The dentist and his hygienest were superb, very kind and understanding, explaining every single move to him, letting him see tools, etc. Immediately the dentist determined that the one tooth we were most concerned about would have to be pulled (a baby tooth, thankfully), and there was another one upon visual inspection that would need a filling. Trying to keep this all less traumatic for Kenny, he decided to forego the whole cleaning and full xray treatment, and just work on those two teeth this time around. Kenny was so scared, shrinking away from his touch, crying when he saw the dental tools that he thought were needles (They do look sharp!), and asking repeatedly if he was going to get a shot. Once we knew what was going to occur, I sat him up in my lap, and told him he would have to have 2 shots, one on the top and one on the bottom, and then the dentist would fix his boo boo tooth. I didn't tell him he was yanking the one tooth, not wanting to further scare him. He was understandably very upset and they gave him nitrous oxide to help further relax him, which really didn't do all that much good. In between every step, Kenny would sit on my lap, letting me comfort him, and I was holding his hands through it all as they let me sit right beside him even though I know I was in their way. They really were quite kind and understanding.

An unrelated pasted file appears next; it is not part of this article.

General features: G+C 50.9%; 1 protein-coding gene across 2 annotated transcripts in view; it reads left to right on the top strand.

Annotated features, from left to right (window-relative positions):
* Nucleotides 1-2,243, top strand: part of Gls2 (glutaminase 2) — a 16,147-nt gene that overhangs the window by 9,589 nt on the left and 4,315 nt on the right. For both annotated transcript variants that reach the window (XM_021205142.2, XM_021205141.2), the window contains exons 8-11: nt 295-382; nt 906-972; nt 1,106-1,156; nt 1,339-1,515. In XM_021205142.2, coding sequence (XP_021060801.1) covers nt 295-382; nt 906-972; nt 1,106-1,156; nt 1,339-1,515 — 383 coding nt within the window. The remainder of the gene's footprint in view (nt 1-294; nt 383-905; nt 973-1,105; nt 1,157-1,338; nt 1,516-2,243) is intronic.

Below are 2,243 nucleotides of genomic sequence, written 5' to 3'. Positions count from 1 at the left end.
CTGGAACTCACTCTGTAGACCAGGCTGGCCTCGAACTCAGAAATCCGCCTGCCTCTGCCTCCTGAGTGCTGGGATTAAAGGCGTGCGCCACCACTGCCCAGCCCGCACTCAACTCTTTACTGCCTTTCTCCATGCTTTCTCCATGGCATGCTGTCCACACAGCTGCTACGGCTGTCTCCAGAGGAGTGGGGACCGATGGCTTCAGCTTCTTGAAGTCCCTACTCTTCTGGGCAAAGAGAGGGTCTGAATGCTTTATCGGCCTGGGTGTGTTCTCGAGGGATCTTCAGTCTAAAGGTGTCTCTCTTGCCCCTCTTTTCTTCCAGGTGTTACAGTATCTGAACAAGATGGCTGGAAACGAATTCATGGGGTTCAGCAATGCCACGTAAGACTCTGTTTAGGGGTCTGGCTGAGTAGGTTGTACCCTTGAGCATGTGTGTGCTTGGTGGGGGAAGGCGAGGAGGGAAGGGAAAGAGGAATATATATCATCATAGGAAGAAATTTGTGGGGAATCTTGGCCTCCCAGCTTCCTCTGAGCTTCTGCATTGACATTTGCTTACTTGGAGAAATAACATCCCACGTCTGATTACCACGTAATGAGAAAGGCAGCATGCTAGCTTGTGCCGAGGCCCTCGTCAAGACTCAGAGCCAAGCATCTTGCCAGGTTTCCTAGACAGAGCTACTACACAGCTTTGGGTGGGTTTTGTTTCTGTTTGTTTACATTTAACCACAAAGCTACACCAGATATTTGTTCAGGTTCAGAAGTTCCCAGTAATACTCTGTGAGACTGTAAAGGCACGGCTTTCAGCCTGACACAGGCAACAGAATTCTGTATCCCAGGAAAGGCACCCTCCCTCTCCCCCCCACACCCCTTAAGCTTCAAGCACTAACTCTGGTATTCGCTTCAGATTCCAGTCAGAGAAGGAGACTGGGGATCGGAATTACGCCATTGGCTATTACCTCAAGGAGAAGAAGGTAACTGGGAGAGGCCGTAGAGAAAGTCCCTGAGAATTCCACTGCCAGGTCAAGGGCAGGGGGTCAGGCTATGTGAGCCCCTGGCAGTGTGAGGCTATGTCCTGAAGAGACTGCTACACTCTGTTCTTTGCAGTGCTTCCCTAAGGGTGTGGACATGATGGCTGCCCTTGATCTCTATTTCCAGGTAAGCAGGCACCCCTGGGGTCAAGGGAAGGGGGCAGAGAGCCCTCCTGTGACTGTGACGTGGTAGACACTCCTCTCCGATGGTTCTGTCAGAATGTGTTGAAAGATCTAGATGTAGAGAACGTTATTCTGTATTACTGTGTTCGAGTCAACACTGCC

The shots were very painful but once they were administered he seemed more disturbed at the numb sensation than anything, and he did very well with the drill and fill of his tooth, which the dentist said he almost thought about pulling because it was so deep but decided to try and fill first. Then came the really tough one...pulling the bad tooth. Prior to trying to pull it, the dentist tested it to see if it was numb enough, and of course with our luck during Blood Bath week, it wasn't. He looked up at me and said he was going to need to give him a third shot if he pulled it. Luckily, this young man seemed to understand that there were more important things at stake here than a bad tooth, that Kenny's trust of what I told him was paramount because we have so much more that is coming down the road medically. As he looked at me with questioning eyes over his mask, trying to see how I would want to proceed, I told him that even if we had to stop and come back and it cost us more to do it later, it was more important to me that Kenny be able to trust what I told him...and I had said only 2 shots so that was what it needed to be or Kenny would be unable to trust me in the future if I told him something else about medical treatments. He then pulled down his mask, looked at me, and said "Why don't I ask him what he wants to do, then you are out of the decision and he is in control of it...and if he wants to wait, we wait but then you aren't the bad guy..." so I agreed, and he tried his best to convey to Kenny that he needed to pull the bad tooth but he would need one more shot to do it, at which of course more tears errupted. He told Kenny that he could do one shot now or come back another day and do 2 or 3 shots and pull it then. The emotions that flashed across Kenny's face were very difficult for me to see...the obvious fear of more pain, the thought of having even more pain later...and then in an almost palpable way I could see him screw up his courage and he asked him quietly "Only one more??? No zaftra(tomorrow)??" and the dentist looked to me to understand and I told Kenny "Yes, one more today, no shots zaftra"...because I had no other vocabulary to say "later" but we seemed to understand one another. At this Kenny looked up at the dentist and said "Ok...one" and then he laid back in the chair again, proving to me that courage sometimes comes packaged in 8 year old bodies despite what adults might try and dismiss in children. After 3 or 4 jaw crunching yanks, and Kenny's body arching into the air in pain as this large molar was extracted, it was over and he was in my lap and I was firmly whispering "All Done".